Inside Alta’s Northern Lights Cathedral

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The striking architecture of Alta's incredible Northern Lights Cathedral splits opinion, but everyone loves the interior.

It might look like a factory (some say crematorium!) from the outside, but step inside this northern lights inspired church in northern Norway and it really leaves an impression.

The Iconic Alta Cathedral

If you've ever been to Alta in Northern Norway, chances are you stopped off in the modern city centre. At the end of the Main Street, you'll find the northern lights cathedral.

The cathedral is the primary parish church for Alta and was opened in 2013 following the creation of Alta as a town 13 years ago. It's very easy to find, and there's plenty of parking available.

The exterior

I love the idea of the architecture, I just don't really like the end result. But that's personal preference and from asking around, it's clear that plenty of people love it!

The striking exterior of the Northern Lights Cathedral in Alta, Northern Norway

Consecrated in 2013, the building is made of concrete with an external cladding of shimmering titanium sheets.

That, together with the circular shape, helps to create something reminiscent of nature's greatest light show.

An aurora inspired cathedral in Alta, Norway

On my first visit to Alta I couldn't go inside as it didn't coincide with the cathedral's opening hours. However, this time, I was in luck. Entrance costs 50kr.

The interior

I'd been told the interior was sparse and while that's true, it's far from dull.

The spectacular cathedral interior

The floor, chairs and mouldings are all made of oak. The vertical moulding strips with LED lights behind them create an impressive visual effect, a warm atmosphere, and help with the acoustics.

This was immediately apparant upon entering as some kid was playing the piano – pretty well I might add.

The northern lights inspired interior of Alta Cathedral

The impressive organ has 29 stops and 1,800 pipes. There are two church bells, both cast in Tønsberg here in Norway.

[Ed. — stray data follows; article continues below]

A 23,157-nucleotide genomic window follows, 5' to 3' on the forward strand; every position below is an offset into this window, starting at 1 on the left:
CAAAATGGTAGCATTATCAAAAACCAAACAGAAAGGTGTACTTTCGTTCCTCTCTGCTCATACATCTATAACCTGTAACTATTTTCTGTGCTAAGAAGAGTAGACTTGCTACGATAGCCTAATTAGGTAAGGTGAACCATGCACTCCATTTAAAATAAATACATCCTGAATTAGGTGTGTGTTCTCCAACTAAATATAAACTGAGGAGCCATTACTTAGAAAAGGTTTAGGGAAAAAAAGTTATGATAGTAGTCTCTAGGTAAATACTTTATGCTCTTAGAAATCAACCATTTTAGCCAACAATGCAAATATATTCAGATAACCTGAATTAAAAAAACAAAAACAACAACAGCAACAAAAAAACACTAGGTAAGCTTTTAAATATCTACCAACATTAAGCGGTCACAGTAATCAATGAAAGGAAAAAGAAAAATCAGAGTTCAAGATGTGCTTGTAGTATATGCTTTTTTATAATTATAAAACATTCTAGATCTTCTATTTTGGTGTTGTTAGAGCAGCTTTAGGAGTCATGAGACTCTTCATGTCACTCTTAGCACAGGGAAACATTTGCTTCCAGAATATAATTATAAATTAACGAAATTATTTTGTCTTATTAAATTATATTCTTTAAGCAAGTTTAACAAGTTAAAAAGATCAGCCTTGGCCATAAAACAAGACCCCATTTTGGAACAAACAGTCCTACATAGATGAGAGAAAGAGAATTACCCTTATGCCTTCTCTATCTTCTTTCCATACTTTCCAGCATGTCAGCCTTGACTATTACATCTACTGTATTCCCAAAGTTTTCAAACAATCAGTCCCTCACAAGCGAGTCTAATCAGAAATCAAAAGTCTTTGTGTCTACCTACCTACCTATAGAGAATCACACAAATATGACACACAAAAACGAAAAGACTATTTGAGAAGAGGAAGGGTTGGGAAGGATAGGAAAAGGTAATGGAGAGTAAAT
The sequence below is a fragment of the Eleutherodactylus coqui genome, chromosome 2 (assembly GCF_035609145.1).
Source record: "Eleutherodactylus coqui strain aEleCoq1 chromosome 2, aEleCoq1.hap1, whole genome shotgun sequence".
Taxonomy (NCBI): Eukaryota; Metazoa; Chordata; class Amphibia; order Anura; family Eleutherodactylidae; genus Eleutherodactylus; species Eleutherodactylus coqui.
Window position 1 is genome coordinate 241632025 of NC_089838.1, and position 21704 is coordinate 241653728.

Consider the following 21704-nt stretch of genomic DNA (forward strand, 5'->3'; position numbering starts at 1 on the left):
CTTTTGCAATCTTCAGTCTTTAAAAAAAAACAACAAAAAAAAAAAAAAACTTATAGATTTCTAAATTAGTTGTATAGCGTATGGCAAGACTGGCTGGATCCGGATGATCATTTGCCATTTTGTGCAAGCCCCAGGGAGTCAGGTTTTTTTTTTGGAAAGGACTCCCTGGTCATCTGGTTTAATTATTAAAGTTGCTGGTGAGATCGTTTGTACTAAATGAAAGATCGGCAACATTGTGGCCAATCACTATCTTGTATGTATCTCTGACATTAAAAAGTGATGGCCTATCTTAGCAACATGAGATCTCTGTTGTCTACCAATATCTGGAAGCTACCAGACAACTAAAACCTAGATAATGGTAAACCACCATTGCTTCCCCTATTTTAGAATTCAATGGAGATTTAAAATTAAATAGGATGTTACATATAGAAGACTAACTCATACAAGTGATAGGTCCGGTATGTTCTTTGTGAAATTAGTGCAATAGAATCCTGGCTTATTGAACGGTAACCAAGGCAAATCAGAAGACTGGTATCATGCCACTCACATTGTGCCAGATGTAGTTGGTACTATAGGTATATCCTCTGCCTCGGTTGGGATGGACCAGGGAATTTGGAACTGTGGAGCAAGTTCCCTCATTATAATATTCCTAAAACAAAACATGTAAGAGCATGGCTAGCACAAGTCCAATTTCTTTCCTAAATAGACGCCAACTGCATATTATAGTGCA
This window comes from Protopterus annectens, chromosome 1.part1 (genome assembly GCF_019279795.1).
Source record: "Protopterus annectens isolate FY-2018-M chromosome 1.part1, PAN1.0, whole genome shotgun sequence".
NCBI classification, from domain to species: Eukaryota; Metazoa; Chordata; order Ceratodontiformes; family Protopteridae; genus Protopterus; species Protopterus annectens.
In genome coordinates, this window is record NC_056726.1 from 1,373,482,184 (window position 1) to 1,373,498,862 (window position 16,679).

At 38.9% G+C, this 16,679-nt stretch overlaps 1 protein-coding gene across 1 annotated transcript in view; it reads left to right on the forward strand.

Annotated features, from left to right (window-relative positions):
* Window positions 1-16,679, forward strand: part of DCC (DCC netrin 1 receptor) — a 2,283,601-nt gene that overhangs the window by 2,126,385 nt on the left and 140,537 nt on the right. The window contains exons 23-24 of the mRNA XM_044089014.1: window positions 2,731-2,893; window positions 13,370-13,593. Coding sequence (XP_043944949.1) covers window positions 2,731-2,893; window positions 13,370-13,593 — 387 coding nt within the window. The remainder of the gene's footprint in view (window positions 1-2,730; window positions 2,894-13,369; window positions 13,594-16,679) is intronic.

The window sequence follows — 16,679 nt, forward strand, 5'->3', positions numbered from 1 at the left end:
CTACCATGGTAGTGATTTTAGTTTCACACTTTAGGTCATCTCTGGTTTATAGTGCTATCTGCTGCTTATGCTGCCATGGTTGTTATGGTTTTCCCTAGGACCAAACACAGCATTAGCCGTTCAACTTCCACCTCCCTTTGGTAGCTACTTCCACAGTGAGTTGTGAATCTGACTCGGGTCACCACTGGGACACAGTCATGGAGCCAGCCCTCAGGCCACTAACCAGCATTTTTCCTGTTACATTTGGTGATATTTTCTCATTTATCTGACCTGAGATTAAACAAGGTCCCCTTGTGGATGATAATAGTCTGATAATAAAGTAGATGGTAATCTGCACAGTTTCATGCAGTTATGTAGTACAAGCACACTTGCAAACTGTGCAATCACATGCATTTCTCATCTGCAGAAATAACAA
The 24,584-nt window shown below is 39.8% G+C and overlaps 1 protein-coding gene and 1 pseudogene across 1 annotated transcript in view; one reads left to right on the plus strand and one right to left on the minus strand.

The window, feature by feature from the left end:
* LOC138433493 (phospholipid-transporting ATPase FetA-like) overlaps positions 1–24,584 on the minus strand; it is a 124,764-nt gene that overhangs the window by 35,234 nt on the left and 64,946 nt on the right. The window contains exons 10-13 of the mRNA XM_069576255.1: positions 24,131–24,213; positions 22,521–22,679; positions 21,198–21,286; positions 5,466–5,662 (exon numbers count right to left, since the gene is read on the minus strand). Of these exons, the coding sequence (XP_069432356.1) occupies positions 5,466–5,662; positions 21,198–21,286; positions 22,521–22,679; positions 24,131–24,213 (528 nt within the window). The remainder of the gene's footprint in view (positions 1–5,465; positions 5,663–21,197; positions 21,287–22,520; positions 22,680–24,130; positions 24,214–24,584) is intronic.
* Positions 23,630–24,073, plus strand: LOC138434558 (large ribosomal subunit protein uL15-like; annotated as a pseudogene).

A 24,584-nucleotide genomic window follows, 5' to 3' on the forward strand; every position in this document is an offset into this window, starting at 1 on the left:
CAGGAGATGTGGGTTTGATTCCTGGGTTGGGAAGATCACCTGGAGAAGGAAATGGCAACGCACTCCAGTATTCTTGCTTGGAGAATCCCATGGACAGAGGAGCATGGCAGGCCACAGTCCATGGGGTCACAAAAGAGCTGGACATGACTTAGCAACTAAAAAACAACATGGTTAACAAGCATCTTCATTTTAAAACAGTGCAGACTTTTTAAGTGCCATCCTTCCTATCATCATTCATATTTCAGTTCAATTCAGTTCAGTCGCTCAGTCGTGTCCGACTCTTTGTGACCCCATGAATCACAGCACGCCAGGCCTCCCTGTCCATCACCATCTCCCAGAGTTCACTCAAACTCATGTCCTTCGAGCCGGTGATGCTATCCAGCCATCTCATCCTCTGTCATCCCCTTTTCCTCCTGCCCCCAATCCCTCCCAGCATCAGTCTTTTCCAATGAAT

The Cathedral light tower

The light tower pictured above mimics the design of the exterior, and was made locally in Alta.

The lights are only lit during church services, but the structure is always in place to take a look at.

Inside Alta's Northern Lights Cathedral

The altar wall is treated with a blue glaze meant to highlight the 4.3-metre-tall bronze sculpture of Christ. And it does – my eyes were immediately drawn to it as soon as I entered the room.

The marble baptismal font also uses blue, with a clear glass basin featuring an inlaid Star of Bethlehem and golden fish.

The Cathedral Tower Room

As impressive as the church is inside, it doesn't keep an atheist's attention for longer than a couple of minutes, so with that, I headed downstairs to a recent addition…

The northern lights exhibition

An additional 50kr gets you entrance to an interactive exhibition about the northern lights called Borealis Alta.

Maybe it's just because it was 31C on the day I visited (yes, really) but reading about the northern lights at the height of summer didn't really do it for me.

Aurora exhibition in Alta

For someone new to Norway and/or who hasn't seen the aurora borealis before, this exhibition would be a worthwhile visit. That said, there's a couple of fun exhibits, one involving singing to the lights and watching the result.